I had to laugh at what Duchesse said about not inhaling, because I certainly didn't make that mistake. Following a divorce and a realization that I had to change my life completely, I enrolled in University in 1969 and from then until 1975 (including grad school), my cohort was an eclectic mix of black, white, Asian, Native American. We were young students, a few returnees, liberal professors, and even some Vietnam veterans, draftees who in no way thought of themselves as warriors or heroes. I had a great education and a great time and I would gladly do it all over again. It wasn't about youth and beauty, although those things sure didn't hurt. It was about living in a very special time that I miss greatly.

As Suzy wrote, old age is [acceptable, not great] until it isn't. And the "isn't" comes on fast. You're thinking that you're doing quite well at this aging thing and then suddenly you can't lift that barge or tote that bale any more and your carefully built house of cards crumbles. I have nothing but admiration and envy for those who can genuinely like being old, but I'm not one of them. I still miss having it all ahead of me. But of course, all the lovely people of the 60s and 70s are now lawyers or judges or politicians or professors or retirees like me and we didn't make a better world after all.

But it was great while it lasted. Pass me that doobie, Duchesse.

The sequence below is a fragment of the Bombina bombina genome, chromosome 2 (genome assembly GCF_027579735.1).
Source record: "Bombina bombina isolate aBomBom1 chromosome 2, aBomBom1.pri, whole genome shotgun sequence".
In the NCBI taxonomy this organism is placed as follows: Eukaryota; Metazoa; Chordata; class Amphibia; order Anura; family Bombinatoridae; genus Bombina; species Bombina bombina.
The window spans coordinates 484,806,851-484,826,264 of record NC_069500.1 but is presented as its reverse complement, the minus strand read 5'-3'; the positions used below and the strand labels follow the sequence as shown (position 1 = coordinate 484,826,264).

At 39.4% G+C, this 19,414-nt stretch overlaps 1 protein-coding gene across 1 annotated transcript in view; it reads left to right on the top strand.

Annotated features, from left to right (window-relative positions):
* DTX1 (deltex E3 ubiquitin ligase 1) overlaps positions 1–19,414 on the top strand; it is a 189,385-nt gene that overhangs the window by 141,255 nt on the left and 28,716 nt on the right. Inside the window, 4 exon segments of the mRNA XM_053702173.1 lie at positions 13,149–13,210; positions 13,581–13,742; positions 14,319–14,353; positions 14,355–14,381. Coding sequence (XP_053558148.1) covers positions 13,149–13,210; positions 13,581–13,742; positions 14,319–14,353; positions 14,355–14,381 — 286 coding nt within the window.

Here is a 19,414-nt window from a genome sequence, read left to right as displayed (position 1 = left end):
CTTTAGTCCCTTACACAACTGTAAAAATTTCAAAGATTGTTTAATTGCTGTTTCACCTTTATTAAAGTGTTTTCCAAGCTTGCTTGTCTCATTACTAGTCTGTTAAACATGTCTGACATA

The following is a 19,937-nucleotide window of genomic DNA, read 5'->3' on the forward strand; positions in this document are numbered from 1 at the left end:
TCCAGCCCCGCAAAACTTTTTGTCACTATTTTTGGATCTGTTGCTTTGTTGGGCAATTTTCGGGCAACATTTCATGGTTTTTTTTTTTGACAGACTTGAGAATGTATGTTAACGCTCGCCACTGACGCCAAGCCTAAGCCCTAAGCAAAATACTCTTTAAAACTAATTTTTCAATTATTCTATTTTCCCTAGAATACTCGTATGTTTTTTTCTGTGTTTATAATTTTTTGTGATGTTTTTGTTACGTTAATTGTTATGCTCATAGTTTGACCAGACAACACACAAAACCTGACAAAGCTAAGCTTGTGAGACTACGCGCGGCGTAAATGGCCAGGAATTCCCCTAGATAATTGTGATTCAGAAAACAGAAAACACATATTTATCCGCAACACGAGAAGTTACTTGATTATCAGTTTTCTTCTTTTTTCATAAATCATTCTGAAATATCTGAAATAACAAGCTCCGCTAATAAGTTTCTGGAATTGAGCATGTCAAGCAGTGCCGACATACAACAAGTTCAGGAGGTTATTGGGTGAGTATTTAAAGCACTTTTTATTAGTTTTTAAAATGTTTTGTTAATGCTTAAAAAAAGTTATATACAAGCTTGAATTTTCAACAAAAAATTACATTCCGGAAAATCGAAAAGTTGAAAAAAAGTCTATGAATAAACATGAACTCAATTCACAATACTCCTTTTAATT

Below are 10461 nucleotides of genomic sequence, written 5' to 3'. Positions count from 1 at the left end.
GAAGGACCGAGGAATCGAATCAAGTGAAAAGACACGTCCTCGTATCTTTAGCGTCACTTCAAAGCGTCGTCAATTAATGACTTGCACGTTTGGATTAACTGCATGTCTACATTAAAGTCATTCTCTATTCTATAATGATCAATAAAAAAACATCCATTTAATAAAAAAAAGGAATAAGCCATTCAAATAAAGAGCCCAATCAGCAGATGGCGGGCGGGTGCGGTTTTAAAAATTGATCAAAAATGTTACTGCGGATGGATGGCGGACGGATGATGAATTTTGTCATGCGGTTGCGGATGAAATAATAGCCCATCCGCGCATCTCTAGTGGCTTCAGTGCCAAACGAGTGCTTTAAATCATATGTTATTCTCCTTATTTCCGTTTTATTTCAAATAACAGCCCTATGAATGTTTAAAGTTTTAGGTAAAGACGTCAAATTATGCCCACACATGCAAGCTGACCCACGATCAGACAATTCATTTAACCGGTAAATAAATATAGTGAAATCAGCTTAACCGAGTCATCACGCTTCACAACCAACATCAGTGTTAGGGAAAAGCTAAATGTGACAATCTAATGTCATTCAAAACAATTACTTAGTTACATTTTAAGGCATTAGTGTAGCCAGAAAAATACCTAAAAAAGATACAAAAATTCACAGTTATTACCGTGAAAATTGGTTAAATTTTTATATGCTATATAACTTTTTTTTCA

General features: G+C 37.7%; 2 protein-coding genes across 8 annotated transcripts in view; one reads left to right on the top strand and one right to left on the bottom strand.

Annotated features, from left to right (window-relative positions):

I heartily agree. I've never enjoyed my life more.

Of course I wish I had more money, my pension is tiny and my savings diminishing.

But I do feel invigorated every day and I'm constantly looking forward.

And working on things I absolutely love to do rather than J.O.B. which sucked the life out of me.

The many sadnesses for me are the deaths/incapacitations of friends and relatives.

But I feel very, very fortunate. All the time.


There are days when I forget I'm old, and can't imagine not being around forever, then there are days when I realize I probably haven't much longer to live and it's quite okay with me. The difference? (and if you are interested, read my blogs on here written before October, 2013)--health! I have dealt with pain and illness for 58 years, right through raising a family, building a career, then being a single mom with financial struggles, but never lost my joy in life till old age added an extra difficult dimension to pain. I am trying to find my blue bird of happiness again,in spite of having become nearly housebound (what we used to call a semi-invalid)and dependent on others. And yes, I have lost many of my friends during these 2 years of increasing health issues. I'm sure that is a large part of how I feel, although I have lots of new, younger friends who insist I still inspire them. Yes, I am fortunate and try to remember that.